Achillea millefolium Song Siren™ Pretty Woman
Pretty Woman Yarrow
DetailsPretty Woman Yarrow (Achillea Song SirenTM Pretty Woman) is one of the very best yarrows with its non-fading vibrant red, flower heads. The bright blooms, sturdy stems and finely textured grey-green foliage make this perennial plant a perfect choice for cut flowers. This is a tough, easy-to-grow, long blooming plant for hot sunny dry areas. Pretty Woman Yarrow is sure to attract butterflies wherever it's planted. Deadhead for re-bloom. Plant with Agastache, Salvia. Drought resistant/drought tolerant plant (xeric). (22-24” tall x 12-16” wide.)
|Common Name||Pretty Woman Yarrow|
|Botanical Name||Achillea millefolium Song Siren™ Pretty Woman|
|Zones||3, 4, 5, 6, 7, 8|
|Light Requirements||Full Sun|
|Mature Height||22-24" tall|
|Mature Spread||12-16" wide|
|Bloom Time||Spring to fall|
|Ships As||Potted Plant|
|Planting Time||Spring / Summer, Fall|
|Soil Type||Clay Soil, Sandy Soil, Average Soil, Drought/Dry Soil|
|Amount of Rain||10 to 20", 20 to 30", 30 to 40", 40 to 50"|
|Advantages||Deer Resistant, Attract Butterflies, Bee Friendly, Rabbit Resistant, Easy to grow, Good for Cut Flowers, Extended Bloom Time (more than 4 weeks), Winter Interest, Multiplies / Naturalizes|
|Ideal Region||Anywhere In The US, Northeast, Midwest, Southwest, West, Pacific Northwest|
|Ships to Hawaii, Alaska & Canada||No|
Tips On Growing Achillea (Yarrow)
Achillea (Yarrow) are long-blooming, Old World perennials that are exceptionally easy-to-grow and provide ample nectar for butterflies. They are resistant to browsing rabbits and deer. Most are tall, upright growers with the exception of evergreen Achillea ageratifolia (Greek yarrow) and Achillea millifolium ‘Sonoma Coast,' which are groundcovers.
Preferred growing conditions:
- These perennials grow in most any type of soil including clay.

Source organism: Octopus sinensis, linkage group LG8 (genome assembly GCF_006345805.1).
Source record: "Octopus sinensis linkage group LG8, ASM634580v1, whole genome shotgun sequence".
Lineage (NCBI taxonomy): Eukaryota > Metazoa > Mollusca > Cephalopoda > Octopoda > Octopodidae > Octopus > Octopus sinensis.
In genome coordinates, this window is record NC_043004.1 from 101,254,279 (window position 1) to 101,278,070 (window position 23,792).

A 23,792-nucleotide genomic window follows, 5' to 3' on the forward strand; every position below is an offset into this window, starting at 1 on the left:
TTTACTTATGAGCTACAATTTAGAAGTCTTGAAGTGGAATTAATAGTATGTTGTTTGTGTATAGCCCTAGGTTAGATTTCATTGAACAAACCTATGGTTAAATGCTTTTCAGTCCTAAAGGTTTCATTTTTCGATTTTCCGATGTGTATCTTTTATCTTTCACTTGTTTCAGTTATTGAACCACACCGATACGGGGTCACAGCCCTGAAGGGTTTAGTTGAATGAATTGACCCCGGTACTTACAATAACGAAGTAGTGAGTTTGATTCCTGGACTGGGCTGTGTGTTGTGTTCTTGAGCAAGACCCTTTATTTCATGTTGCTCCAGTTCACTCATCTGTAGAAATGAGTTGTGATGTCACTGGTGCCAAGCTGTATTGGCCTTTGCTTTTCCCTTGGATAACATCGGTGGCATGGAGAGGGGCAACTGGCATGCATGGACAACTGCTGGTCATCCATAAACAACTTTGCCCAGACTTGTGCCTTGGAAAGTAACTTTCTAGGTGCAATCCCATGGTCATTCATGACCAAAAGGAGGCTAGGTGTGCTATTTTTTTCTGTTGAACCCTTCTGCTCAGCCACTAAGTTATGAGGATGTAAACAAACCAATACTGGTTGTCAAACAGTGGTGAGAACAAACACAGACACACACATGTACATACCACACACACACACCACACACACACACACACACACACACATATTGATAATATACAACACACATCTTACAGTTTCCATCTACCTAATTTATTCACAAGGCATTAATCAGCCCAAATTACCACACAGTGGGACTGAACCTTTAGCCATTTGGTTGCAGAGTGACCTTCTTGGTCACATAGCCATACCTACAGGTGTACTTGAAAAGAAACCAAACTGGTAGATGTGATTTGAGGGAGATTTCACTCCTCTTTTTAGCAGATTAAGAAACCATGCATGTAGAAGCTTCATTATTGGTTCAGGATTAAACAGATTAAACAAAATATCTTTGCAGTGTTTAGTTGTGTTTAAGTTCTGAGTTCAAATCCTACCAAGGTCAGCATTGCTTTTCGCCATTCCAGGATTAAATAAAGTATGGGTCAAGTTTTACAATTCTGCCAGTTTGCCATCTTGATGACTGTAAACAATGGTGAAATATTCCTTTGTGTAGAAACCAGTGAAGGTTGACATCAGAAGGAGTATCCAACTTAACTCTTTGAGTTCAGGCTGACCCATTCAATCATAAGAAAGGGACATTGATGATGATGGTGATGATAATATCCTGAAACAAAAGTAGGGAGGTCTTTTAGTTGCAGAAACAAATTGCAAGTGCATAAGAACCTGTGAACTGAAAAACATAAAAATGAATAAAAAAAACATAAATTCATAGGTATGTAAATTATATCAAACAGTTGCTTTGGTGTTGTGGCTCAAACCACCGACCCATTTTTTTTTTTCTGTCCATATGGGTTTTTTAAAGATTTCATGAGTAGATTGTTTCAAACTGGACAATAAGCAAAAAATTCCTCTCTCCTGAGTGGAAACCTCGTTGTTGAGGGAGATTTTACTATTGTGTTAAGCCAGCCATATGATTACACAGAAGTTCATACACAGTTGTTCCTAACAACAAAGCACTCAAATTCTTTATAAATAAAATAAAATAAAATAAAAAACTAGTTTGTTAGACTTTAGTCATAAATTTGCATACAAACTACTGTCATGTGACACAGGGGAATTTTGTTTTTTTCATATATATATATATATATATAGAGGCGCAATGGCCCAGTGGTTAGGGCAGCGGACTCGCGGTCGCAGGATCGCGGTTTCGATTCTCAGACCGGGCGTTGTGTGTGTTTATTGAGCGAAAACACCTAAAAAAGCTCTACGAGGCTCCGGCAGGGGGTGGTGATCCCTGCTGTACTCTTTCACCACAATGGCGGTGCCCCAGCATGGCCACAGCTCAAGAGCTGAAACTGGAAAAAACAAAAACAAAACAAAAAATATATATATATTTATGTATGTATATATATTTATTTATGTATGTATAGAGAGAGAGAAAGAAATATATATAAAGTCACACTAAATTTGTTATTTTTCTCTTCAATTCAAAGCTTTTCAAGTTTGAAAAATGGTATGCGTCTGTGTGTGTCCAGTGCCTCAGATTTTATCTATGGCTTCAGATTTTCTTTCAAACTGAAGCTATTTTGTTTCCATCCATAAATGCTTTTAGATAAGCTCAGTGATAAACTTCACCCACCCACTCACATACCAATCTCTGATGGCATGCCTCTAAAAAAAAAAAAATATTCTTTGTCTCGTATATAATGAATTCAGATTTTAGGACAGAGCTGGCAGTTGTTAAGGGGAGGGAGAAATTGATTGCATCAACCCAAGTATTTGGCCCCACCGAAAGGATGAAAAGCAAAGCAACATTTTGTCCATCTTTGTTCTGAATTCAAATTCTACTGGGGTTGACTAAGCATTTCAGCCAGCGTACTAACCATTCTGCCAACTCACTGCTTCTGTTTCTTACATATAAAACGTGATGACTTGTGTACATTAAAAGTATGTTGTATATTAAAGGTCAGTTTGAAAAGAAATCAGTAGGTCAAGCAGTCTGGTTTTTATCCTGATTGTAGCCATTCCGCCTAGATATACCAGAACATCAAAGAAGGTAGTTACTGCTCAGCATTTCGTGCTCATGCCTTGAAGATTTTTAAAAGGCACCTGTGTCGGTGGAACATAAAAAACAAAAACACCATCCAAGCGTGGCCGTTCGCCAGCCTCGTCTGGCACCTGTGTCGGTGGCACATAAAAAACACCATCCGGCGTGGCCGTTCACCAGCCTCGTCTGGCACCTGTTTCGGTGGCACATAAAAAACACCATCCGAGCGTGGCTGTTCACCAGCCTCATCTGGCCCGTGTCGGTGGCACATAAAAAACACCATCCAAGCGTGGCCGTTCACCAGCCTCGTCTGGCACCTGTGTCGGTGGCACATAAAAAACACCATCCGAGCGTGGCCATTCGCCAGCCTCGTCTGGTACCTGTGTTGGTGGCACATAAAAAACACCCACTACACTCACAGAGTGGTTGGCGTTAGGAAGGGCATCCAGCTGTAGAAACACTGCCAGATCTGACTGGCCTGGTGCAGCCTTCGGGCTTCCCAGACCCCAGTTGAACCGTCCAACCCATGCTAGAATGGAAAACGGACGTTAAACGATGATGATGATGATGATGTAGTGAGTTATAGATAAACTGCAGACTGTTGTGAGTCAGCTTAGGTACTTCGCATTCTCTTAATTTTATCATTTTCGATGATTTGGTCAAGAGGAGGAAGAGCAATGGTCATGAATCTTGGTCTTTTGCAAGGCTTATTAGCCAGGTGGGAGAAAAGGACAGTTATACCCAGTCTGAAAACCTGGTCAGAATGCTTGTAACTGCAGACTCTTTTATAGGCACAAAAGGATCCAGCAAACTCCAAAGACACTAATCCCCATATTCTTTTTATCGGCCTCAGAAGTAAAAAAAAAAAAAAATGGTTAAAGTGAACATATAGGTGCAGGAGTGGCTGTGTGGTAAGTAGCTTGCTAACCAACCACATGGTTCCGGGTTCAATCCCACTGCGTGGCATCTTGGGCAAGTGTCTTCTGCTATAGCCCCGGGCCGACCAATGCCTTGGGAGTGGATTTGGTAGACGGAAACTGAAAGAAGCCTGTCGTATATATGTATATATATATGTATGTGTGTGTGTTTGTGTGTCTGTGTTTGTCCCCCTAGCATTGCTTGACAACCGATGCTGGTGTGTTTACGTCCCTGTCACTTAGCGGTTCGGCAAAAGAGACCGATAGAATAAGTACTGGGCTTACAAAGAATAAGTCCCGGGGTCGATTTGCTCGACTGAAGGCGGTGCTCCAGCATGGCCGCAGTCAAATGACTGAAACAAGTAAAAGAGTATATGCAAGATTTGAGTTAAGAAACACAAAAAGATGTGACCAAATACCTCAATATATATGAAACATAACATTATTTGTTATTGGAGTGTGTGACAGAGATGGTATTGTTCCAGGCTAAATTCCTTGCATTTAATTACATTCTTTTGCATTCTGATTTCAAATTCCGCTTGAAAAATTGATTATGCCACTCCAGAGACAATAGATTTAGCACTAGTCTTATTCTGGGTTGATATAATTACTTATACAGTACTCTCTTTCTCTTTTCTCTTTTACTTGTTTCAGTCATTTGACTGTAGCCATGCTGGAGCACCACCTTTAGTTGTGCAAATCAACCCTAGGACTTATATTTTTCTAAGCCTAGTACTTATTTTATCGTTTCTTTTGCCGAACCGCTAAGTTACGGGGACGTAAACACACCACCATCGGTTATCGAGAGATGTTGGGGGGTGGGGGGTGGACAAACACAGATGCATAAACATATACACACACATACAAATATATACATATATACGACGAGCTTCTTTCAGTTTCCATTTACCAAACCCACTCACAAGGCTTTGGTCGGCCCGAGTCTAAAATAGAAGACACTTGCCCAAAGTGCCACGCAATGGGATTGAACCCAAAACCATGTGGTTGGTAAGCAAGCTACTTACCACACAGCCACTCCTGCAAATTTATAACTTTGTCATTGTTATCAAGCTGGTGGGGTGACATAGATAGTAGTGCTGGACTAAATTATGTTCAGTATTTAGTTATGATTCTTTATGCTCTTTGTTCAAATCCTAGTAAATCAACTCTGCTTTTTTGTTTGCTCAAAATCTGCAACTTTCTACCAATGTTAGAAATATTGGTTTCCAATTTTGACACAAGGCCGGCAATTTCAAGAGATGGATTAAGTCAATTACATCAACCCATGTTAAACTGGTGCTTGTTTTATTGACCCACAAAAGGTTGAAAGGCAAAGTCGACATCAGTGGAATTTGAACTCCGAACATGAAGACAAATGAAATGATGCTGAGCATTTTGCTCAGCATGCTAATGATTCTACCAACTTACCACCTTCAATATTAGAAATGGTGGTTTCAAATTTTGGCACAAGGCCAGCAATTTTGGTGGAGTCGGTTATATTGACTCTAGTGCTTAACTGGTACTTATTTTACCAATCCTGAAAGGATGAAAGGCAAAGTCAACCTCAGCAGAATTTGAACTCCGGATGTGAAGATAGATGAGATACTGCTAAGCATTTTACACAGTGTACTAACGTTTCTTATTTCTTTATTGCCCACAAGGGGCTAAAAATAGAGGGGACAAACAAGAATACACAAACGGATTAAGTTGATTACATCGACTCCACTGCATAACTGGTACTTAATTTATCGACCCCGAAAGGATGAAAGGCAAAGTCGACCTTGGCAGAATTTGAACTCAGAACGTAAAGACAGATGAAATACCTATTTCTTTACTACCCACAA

- Should be mulched in dry climates with most any type of mulch materials including gravel in xeric plantings.
- Only requires deep but infrequent watering after their second growing season. Too much water makes them floppy.
- Plant in full, hot sun.
- Adding just a few handfuls of compost and Yum Yum Mix in the planting hole is enough. Avoid planting into a rich, highly-amended soil; they don't need it and it can make them floppy.
- Deadhead plants to prolong bloom.
- Achillea millifolium 'Sonoma Coast' is a superior lawn grass replacement and should be mowed to deadhead it after blooming in early summer. This keeps the foliage tidy and looking good.
- Fertilize Achillea once in fall with Yum Yum Mix and Planters II.
- Leave Yarrow standing over the winter. They have ornamental flower heads that catch the snow providing winter interest. Cut back to 1-2" inches above the soil in mid-spring when the plants begin to wake up.
- Achillea ageratifolia (Greek yarrow) is an evergreen groundcover that should NOT be cut back other than to deadhead it in early to mid-summer to encourage re-blooming.
- Plants can be divided in mid-spring when clumps die-out in the center or become too large for their place in the garden.
View more Planting Guides, or download our complete Planting Guide for tips on caring for your plants when you receive your order, as well as planting instructions for Perennials, Spring-Planted Bulbs, Fall-Planted Bulbs, Cacti & Succulents, Xeric Plants and more.
Plant Shipping: Buy now and we will ship your order at the ideal planting time for your region. Fall shipping begins the week of September 4 (zones 3-4 first) and ends in early November. Expected ship week will display at checkout after you enter your zip code.
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Q & A
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USDA Hardiness Planting Zones
To determine if a plant is sufficiently cold hardy, the USDA created numbered zones indicating winter low temperatures; the lower the zone number the colder the winter.
- If the coldest winter temperature expected in your area is -15°F (zone 5) then any plants rated zones 3-5 will survive the winter temperatures in your area.
- If you live in very warm winter areas (zones 9-11) plants with zones 3-4 ratings are not recommended. The lack of freezing winter temperatures do not provide a time for winter dormancy (rest).
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